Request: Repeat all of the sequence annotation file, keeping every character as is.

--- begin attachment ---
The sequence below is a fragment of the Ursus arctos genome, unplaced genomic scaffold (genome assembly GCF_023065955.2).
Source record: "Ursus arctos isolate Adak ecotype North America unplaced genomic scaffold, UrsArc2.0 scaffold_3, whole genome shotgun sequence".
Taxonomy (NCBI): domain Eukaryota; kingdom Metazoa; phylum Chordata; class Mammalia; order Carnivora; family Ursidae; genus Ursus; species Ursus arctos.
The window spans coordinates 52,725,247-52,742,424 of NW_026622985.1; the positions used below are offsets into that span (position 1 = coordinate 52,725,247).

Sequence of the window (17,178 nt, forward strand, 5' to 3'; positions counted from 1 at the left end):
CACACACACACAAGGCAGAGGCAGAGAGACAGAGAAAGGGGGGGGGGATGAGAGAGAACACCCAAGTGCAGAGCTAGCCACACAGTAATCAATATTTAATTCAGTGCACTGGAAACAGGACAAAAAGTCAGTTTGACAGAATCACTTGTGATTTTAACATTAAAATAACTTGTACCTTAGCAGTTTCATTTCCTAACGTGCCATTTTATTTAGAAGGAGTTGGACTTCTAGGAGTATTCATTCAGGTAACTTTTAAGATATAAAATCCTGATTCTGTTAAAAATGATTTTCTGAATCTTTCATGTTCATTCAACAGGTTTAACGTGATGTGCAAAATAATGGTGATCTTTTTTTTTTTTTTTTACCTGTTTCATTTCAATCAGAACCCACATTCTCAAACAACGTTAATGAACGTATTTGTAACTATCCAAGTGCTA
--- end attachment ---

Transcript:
The sequence below is a fragment of the Ursus arctos genome, unplaced genomic scaffold (genome assembly GCF_023065955.2).
Source record: "Ursus arctos isolate Adak ecotype North America unplaced genomic scaffold, UrsArc2.0 scaffold_3, whole genome shotgun sequence".
Taxonomy (NCBI): domain Eukaryota; kingdom Metazoa; phylum Chordata; class Mammalia; order Carnivora; family Ursidae; genus Ursus; species Ursus arctos.
The window spans coordinates 52,725,247-52,742,424 of NW_026622985.1; the positions used below are offsets into that span (position 1 = coordinate 52,725,247).

Sequence of the window (17,178 nt, forward strand, 5' to 3'; positions counted from 1 at the left end):
CACACACACACAAGGCAGAGGCAGAGAGACAGAGAAAGGGGGGGGGGATGAGAGAGAACACCCAAGTGCAGAGCTAGCCACACAGTAATCAATATTTAATTCAGTGCACTGGAAACAGGACAAAAAGTCAGTTTGACAGAATCACTTGTGATTTTAACATTAAAATAACTTGTACCTTAGCAGTTTCATTTCCTAACGTGCCATTTTATTTAGAAGGAGTTGGACTTCTAGGAGTATTCATTCAGGTAACTTTTAAGATATAAAATCCTGATTCTGTTAAAAATGATTTTCTGAATCTTTCATGTTCATTCAACAGGTTTAACGTGATGTGCAAAATAATGGTGATCTTTTTTTTTTTTTTTTACCTGTTTCATTTCAATCAGAACCCACATTCTCAAACAACGTTAATGAACGTATTTGTAACTATCCAAGTGCTA